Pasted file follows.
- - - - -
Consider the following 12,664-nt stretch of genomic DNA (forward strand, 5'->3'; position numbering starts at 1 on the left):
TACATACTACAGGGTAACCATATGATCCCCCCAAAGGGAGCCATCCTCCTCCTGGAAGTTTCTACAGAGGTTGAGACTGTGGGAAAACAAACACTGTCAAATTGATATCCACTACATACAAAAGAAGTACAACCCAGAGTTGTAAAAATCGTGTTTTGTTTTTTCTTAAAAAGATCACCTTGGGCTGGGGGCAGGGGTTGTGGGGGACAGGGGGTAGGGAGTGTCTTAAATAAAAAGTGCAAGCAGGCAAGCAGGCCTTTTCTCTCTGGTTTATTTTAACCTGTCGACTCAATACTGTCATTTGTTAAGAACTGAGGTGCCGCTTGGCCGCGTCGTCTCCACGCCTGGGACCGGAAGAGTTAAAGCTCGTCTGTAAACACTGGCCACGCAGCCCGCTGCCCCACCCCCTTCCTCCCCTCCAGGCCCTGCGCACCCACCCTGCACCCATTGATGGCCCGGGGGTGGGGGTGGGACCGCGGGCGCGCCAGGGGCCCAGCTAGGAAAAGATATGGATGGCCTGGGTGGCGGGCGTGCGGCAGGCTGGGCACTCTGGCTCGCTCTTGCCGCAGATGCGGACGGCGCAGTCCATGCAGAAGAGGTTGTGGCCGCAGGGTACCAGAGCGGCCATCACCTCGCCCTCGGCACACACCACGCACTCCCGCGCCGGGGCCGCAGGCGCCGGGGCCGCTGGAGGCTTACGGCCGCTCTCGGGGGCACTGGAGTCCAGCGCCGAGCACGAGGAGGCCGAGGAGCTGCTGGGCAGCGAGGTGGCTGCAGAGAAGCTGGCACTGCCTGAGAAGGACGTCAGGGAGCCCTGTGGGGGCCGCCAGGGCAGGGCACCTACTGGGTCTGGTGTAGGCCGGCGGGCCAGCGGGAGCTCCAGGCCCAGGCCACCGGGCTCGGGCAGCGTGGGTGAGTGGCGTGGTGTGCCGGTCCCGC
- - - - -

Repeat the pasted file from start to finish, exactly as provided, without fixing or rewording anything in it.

Consider the following 12,664-nt stretch of genomic DNA (forward strand, 5'->3'; position numbering starts at 1 on the left):
TACATACTACAGGGTAACCATATGATCCCCCCAAAGGGAGCCATCCTCCTCCTGGAAGTTTCTACAGAGGTTGAGACTGTGGGAAAACAAACACTGTCAAATTGATATCCACTACATACAAAAGAAGTACAACCCAGAGTTGTAAAAATCGTGTTTTGTTTTTTCTTAAAAAGATCACCTTGGGCTGGGGGCAGGGGTTGTGGGGGACAGGGGGTAGGGAGTGTCTTAAATAAAAAGTGCAAGCAGGCAAGCAGGCCTTTTCTCTCTGGTTTATTTTAACCTGTCGACTCAATACTGTCATTTGTTAAGAACTGAGGTGCCGCTTGGCCGCGTCGTCTCCACGCCTGGGACCGGAAGAGTTAAAGCTCGTCTGTAAACACTGGCCACGCAGCCCGCTGCCCCACCCCCTTCCTCCCCTCCAGGCCCTGCGCACCCACCCTGCACCCATTGATGGCCCGGGGGTGGGGGTGGGACCGCGGGCGCGCCAGGGGCCCAGCTAGGAAAAGATATGGATGGCCTGGGTGGCGGGCGTGCGGCAGGCTGGGCACTCTGGCTCGCTCTTGCCGCAGATGCGGACGGCGCAGTCCATGCAGAAGAGGTTGTGGCCGCAGGGTACCAGAGCGGCCATCACCTCGCCCTCGGCACACACCACGCACTCCCGCGCCGGGGCCGCAGGCGCCGGGGCCGCTGGAGGCTTACGGCCGCTCTCGGGGGCACTGGAGTCCAGCGCCGAGCACGAGGAGGCCGAGGAGCTGCTGGGCAGCGAGGTGGCTGCAGAGAAGCTGGCACTGCCTGAGAAGGACGTCAGGGAGCCCTGTGGGGGCCGCCAGGGCAGGGCACCTACTGGGTCTGGTGTAGGCCGGCGGGCCAGCGGGAGCTCCAGGCCCAGGCCACCGGGCTCGGGCAGCGTGGGTGAGTGGCGTGGTGTGCCGGTCCCGC